Oct 10, 2011
Thomas was the baritone soloist on Sept. 11, 2011 for a performance of René Clausen’s “Memorial” at Friendship Missionary Baptist Church in Charlotte. The performance was a citywide observance of the 10th anniversary of 9/11, and drew on choir members from more than a dozen area churches, plus a community orchestra. We asked Thomas to reflect on what the service meant to him:
“On September 11th, I had the honor to participate in, and sing the baritone solo for our 9/11 remembrance. I was very excited that our community came together to reflect on the horrific events of ten years ago. It was truly a community reflection.
“The music was a very exciting challenge. I had to get back into training – back into the work it takes to get my voice to the place where it can handle the difficult passages that I had to sing comfortably.
“Participating in this event brought me back to the late 60’s and early 70’s when I directed the Sounds of America. Our focus was on patriotism and patriotic songs. It was also a reminder of my time as a student at the Manhattan School of Music. It was there that I was trained to be an opera singer and to sing with an orchestral accompaniment. This event pulled two parts of my life back into existence. It was a thrill when the conductor asked me to be the soloist.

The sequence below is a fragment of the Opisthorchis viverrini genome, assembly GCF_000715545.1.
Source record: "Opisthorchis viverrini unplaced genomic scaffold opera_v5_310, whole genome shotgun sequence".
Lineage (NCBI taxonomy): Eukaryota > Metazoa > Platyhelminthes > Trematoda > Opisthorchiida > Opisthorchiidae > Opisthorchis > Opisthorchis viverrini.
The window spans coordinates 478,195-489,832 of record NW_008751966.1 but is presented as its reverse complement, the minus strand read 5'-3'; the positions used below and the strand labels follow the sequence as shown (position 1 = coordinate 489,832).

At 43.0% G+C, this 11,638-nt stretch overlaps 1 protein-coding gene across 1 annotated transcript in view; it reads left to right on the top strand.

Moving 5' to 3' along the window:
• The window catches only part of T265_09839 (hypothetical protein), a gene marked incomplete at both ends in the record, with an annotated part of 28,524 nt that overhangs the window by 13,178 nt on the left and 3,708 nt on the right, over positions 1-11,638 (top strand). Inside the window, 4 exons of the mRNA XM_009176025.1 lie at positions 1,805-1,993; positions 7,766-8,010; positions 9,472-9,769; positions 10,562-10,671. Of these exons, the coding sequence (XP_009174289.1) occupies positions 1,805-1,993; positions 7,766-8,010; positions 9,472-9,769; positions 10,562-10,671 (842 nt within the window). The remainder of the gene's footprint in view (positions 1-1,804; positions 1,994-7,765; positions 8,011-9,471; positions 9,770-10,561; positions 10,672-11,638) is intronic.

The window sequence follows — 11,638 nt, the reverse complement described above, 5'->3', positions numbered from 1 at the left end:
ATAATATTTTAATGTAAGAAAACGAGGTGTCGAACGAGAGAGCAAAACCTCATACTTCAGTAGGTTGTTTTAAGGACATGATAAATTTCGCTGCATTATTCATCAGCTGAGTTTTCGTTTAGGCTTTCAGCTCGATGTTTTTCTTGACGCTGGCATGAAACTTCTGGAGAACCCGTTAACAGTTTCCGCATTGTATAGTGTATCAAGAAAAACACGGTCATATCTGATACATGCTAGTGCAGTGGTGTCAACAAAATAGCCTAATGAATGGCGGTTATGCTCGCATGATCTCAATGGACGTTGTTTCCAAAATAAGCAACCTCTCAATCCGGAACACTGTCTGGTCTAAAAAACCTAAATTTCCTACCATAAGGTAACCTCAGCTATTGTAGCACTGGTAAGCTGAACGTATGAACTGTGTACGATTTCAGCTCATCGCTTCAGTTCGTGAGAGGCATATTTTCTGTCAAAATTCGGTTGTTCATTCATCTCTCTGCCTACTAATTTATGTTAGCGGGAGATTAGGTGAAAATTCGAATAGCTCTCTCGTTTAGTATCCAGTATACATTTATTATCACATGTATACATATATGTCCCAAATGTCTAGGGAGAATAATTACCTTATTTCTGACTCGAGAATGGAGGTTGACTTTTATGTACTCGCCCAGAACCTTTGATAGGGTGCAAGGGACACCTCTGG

“The most important part of the music for me was the challenge to us that we forgive those who hate us. This spoke to me more than anything else as I was singing. The music and lyrics directed us to be peaceful – to call out to God to grant us peace.
“The music also called us to ask God to help us do the things that are hard for us to do.
“Throughout my life I have known that we must ask God to deliver us from those feelings that block us from doing what God wants us to do in this world. The events of 9/11 were horrible and some parts of us want to go harm those who have harmed us. However, we worship not a God of anger, but a God of peace.”